The United Nations report concluding that 1 million species are at risk of extinction included some familiar advice for agriculture: Adopt more sustainable practices, preserve genetic diversity in seeds and animals, and involve more sectors, including the public, in the food system.

Worldwide, a summary of the report says, “Agricultural expansion is the most widespread form of land-use change, with over one third of the terrestrial land surface being used for cropping or animal husbandry. This expansion, alongside a doubling of urban area since 1992 and an unprecedented expansion of infrastructure linked to growing population and consumption, has come mostly at the expense of forests (largely old-growth tropical forests), wetlands and grasslands.” (In the U.S., the latest Census of Agriculture showed a drop in ag acres from 914.5 million to about 900 million, from 2012 to 2017.)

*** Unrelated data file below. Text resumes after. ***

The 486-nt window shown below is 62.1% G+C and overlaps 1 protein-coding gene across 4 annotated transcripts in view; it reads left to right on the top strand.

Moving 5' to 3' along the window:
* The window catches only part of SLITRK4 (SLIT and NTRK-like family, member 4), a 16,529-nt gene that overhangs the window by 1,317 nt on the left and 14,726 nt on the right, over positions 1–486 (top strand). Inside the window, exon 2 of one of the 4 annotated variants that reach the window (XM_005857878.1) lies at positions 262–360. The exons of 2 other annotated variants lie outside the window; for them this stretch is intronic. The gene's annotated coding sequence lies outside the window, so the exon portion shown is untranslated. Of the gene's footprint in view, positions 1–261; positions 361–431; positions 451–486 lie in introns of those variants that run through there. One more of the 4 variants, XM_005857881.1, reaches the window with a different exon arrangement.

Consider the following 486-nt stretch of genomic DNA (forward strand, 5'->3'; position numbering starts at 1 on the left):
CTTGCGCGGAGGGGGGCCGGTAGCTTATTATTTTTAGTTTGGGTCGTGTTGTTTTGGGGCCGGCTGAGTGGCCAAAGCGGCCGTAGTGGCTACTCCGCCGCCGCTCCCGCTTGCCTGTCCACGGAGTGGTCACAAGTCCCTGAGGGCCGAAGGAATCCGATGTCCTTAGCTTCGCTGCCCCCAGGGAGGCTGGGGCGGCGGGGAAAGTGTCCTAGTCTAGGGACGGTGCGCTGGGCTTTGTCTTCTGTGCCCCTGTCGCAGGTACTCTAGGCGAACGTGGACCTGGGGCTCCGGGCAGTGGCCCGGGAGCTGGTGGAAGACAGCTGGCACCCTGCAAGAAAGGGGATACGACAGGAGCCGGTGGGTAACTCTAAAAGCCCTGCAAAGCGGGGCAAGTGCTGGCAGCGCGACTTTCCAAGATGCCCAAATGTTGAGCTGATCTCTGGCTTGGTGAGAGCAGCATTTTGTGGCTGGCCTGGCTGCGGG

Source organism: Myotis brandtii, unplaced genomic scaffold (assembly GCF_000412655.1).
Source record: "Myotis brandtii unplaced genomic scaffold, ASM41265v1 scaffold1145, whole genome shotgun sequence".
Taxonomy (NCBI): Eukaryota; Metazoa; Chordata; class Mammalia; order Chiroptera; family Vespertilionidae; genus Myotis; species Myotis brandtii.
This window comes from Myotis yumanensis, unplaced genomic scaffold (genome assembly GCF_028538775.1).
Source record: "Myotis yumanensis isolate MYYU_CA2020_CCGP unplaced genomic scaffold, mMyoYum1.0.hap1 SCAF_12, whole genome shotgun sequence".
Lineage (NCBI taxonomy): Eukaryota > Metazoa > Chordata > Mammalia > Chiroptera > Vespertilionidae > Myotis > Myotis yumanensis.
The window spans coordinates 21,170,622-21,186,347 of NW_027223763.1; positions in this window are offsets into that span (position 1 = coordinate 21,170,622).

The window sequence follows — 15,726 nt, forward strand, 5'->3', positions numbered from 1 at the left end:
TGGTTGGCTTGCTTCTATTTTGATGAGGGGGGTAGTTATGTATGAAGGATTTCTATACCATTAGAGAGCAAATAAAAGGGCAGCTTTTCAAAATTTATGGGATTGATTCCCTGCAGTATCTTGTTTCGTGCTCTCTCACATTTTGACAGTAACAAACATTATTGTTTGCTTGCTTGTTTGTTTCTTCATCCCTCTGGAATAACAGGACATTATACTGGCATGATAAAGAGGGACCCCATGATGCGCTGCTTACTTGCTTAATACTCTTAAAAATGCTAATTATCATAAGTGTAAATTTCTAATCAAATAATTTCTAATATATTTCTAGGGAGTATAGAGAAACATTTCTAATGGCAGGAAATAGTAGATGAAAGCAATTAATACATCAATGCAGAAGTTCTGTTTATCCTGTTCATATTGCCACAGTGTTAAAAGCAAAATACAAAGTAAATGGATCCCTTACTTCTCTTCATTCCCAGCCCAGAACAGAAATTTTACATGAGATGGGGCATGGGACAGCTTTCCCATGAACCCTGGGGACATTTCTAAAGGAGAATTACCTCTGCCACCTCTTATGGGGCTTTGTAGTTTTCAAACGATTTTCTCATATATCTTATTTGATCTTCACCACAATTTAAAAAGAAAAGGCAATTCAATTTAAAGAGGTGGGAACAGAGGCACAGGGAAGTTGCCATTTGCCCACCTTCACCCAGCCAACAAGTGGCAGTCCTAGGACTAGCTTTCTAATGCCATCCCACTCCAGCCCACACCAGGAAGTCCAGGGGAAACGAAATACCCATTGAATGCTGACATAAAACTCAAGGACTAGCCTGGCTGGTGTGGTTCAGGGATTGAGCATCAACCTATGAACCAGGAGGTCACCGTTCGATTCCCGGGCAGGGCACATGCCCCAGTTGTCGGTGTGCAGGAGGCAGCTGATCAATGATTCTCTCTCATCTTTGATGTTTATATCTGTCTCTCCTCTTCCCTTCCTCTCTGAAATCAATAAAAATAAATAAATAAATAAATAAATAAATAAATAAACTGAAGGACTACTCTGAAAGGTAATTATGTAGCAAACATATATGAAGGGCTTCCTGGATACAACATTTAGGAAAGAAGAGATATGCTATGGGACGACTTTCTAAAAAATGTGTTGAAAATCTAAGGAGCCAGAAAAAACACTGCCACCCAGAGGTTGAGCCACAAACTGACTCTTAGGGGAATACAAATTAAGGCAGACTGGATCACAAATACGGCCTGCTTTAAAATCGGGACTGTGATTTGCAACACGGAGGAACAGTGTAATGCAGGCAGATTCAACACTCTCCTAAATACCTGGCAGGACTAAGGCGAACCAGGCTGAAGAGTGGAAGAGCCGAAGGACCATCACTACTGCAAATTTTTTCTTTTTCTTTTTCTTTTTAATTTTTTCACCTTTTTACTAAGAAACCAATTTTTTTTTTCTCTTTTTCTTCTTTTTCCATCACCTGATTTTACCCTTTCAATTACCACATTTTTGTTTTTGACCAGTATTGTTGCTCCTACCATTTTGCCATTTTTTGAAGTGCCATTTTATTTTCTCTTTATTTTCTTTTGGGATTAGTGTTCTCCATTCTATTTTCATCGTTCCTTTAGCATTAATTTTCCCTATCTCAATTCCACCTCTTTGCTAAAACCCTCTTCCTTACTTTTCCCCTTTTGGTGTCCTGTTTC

“Reductions in the diversity of cultivated crops, crop wild relatives and domesticated breeds mean that agroecosystems are less resilient against future climate change, pests and pathogens,” the summary said. Losses of intact ecosystems have mainly occurred in the tropics, “home to the highest levels of biodiversity on the planet.” Ethan Lane, senior executive director of federal lands at the National Cattlemen’s Beef Association and executive director of the Public Lands Council, said in response to the report, “Family ranchers maintain hundreds of millions of acres of large, intact landscapes which many species depend on. Ensuring the continuity and viability of U.S. ranching operations is critical to maintaining vibrant biodiversity in these ecosystems.”

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